After surgery, you will be required to keep the surgical site clean and prevent your cat from interfering with healing time. Scratching or rubbing of the ears can cause the operation site to bleed or become infected, ulcerated, and inflamed, therefore, an Elizabethan collar will likely be sent home with you. Any manipulation of the site can remove sutures, which should be reported to your veterinarian immediately. Talk to your veterinarian if you have any questions about aftercare for your feline following surgery. 

In most ear tumor cases, surgical removal of the tumor results in a cure. A histopathology of the mass will give your veterinarian an idea of how your cat’s growth will behave, but the veterinary pathologist will state a prognosis of recurrence. 

 

arrow-up-icon

Top

Ear Tumors Average Cost

From 490 quotes ranging from $200 - $6,000

Average Cost

$4,000

arrow-up-icon

Top

Ear Tumors Questions and Advice from Veterinary Professionals

dog-name-icon

Josie

dog-breed-icon

Tiger

dog-age-icon

6 Years

thumbs-up-icon

11 found helpful

thumbs-up-icon

11 found helpful

Has Symptoms

Inflamed Inner Ear

My 7 year old cat smelled badly for months, and I finally realized it was coming from her ear. Vet took out lots of gunk from her ear. He gave a shot of antibiotics and had me give ear drops for 10 days. Today was a follow up appointment. The smell is 90% better. He took out a solid piece of gunk from the bottom of her ear (I guess due to the drops, it had loosened up). He sees what looks like some kind of growth (polyp??), but it's too far down to see. He said the ear is all red and inflamed deep down. The cat has had zero issues, she seems perfectly fine. He suggested coming back in 2 months again. Since he took out more gunk, could she possibly get better over time? Could that have been what caused the inflammation? I can't afford surgery, but I love my cat. Thank you.

Aug. 30, 2018

Josie's Owner

Was this experience helpful?

dog-name-icon

Clementine

dog-breed-icon

Orange tabby

dog-age-icon

16 Years

thumbs-up-icon

3 found helpful

thumbs-up-icon

3 found helpful

Has Symptoms

Ear Itching

Our 16-year-old cat, Clementine, was found to have a mass in her ear when we took her to the vet because she was scratching at her ear until it bled. The vet suggested removing the ear entirely, as the mass is already partially covering her ear canal and is not removable without damaging the ear. Her blood work is good, but given her age and her anxiety at the vet, we hesitate to do that. She's absolutely terrified of being at the vet's office - she growls, moans, and loses bowel control, even with doses of gabupentamin(sp?) the night before and two hours before her appointment. So, we've been giving her antibiotics daily for over a month now (drop form), but she still scratches at the ear until it bleeds and, when she does, it stinks like infection. We now have an Elizabethan collar on her to keep from scratching, but after a week of that, the smell isn't getting better. We're a little worried that she may have fluid that has drained from the mass down into her ear canal and it can't get out, because we can hear sloshing when she shakes her head. We've called our vet a few times, but her opinion is that the only thing we can do is what we are doing already, or do the surgery. She's miserable in the collar. It's impeding her ability to get entirely into the litter box, so she's urinating all around it and then can't clean her paws when she steps in it. Without the collar, she scratches until she bleeds, then sprays it all over the house, which makes us not only worried for her, but our other two cats and our 5-year-old daughter. We're even more worried that she could suffer a major infection if we can't get the fluid out of her ear. Do you have any suggestions for other things we can do to get her symptoms under control and give her a good life for the few years she likely has left? We're getting a little desperate.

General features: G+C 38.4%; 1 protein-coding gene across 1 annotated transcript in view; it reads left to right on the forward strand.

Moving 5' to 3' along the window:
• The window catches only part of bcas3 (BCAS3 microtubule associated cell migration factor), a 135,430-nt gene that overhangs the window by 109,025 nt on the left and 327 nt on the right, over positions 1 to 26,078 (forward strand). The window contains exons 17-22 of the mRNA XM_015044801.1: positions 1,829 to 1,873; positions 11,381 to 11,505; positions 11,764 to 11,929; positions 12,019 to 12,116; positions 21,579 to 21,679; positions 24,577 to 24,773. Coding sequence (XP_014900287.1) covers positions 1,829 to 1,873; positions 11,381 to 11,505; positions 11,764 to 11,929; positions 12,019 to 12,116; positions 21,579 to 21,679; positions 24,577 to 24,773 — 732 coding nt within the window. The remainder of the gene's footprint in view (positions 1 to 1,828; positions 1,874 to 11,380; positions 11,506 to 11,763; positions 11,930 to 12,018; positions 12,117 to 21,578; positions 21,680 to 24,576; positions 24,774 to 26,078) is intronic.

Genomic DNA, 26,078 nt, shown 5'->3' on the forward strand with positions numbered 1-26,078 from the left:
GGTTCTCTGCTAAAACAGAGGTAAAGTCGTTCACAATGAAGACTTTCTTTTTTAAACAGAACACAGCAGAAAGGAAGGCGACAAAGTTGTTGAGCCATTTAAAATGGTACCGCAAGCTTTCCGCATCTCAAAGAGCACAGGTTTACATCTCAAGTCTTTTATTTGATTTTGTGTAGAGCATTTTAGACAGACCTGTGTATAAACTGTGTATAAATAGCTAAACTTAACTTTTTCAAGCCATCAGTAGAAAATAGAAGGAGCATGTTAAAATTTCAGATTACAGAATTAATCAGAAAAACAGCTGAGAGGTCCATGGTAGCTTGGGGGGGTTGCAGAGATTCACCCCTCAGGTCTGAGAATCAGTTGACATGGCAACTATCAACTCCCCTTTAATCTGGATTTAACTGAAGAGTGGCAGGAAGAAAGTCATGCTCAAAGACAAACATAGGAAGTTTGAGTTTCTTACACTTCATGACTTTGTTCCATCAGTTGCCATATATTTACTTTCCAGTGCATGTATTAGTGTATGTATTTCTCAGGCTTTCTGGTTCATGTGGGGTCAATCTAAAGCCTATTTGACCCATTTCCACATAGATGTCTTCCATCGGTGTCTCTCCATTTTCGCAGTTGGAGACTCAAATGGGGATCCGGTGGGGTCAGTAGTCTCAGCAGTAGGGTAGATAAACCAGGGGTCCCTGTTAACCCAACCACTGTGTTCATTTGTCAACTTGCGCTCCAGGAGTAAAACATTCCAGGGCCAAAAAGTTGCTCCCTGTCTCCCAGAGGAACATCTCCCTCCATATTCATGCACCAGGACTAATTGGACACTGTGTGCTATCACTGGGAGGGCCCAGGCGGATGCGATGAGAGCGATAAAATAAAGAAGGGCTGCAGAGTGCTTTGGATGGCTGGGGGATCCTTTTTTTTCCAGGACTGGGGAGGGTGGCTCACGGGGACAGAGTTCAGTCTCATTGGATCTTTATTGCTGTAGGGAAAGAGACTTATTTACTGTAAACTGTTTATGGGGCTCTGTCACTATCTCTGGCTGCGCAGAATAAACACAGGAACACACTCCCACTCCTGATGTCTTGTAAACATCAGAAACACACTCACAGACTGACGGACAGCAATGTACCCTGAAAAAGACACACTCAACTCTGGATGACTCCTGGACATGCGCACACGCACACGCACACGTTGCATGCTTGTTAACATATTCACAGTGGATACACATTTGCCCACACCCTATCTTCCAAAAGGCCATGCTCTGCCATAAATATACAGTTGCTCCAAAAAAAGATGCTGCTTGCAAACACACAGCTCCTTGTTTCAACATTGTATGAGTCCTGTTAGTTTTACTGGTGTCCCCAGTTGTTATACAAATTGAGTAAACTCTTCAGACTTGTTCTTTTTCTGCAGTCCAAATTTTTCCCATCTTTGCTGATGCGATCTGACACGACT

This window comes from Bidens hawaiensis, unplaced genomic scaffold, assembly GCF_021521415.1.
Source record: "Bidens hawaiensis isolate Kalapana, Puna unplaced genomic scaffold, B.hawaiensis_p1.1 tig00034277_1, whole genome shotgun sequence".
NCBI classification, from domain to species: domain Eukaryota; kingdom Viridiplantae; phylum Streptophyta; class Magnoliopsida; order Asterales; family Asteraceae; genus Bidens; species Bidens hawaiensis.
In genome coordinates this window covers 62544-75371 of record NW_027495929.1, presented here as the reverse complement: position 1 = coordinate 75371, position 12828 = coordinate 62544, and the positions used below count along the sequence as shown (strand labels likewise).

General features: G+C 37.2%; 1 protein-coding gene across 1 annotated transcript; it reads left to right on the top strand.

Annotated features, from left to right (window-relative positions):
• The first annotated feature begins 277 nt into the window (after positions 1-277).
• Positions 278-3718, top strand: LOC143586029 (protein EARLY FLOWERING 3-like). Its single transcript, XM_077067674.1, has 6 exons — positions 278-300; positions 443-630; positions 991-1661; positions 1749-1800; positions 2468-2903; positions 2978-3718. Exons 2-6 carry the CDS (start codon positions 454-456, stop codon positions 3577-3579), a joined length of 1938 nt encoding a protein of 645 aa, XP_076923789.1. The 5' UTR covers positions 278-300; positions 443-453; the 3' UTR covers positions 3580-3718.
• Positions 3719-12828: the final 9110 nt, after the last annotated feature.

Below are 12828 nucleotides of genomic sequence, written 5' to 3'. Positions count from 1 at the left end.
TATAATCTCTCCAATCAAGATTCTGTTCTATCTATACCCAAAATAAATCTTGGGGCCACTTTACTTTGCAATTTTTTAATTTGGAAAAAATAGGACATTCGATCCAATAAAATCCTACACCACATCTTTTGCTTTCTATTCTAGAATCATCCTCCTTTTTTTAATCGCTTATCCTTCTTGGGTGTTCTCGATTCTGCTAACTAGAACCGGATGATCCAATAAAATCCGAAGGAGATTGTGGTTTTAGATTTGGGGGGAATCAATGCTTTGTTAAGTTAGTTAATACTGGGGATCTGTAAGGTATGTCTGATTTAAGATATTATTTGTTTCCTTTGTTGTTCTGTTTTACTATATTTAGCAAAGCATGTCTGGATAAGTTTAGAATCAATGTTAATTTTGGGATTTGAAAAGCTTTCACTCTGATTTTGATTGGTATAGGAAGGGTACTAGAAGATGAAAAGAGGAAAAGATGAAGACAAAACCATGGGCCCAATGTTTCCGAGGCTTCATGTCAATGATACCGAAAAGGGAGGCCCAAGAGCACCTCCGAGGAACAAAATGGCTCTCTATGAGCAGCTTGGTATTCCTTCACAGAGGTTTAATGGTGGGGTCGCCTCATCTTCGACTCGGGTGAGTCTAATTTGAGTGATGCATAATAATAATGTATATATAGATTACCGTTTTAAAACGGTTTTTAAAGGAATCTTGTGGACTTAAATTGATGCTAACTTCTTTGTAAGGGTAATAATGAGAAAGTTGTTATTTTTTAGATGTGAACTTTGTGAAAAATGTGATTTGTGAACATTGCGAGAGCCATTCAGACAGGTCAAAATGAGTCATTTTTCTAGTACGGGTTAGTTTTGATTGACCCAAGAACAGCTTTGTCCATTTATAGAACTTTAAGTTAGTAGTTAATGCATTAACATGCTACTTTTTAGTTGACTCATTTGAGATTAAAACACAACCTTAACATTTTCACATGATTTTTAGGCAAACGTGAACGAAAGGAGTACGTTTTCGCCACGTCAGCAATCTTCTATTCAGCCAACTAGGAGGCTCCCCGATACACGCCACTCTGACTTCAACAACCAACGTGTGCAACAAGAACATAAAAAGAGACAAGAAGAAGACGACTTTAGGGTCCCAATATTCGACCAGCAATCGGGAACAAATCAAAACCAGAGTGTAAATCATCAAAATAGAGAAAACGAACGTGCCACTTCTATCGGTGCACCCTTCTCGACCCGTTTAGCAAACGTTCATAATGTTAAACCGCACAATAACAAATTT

Aug. 22, 2018

Clementine's Owner

answer-icon

recommendation-ribbon

3 Recommendations

Sixteen is old for surgery, however if the blood work is good and your Veterinarian determined that she is a candidate for surgery, I would go with the surgery option; I understand your concerns, but there are no other choices apart from continuing with the ‘nursing care’, surgery or euthanasia. Regards Dr Callum Turner DVM

Aug. 22, 2018

Was this experience helpful?

Ear Tumors Average Cost

From 490 quotes ranging from $200 - $6,000

Average Cost

$4,000

Need pet insurance?
Need pet insurance?

Learn more in the Wag! app

Five starsFive starsFive starsFive starsFive stars

43k+ reviews

Install


© 2022 Wag Labs, Inc. All rights reserved.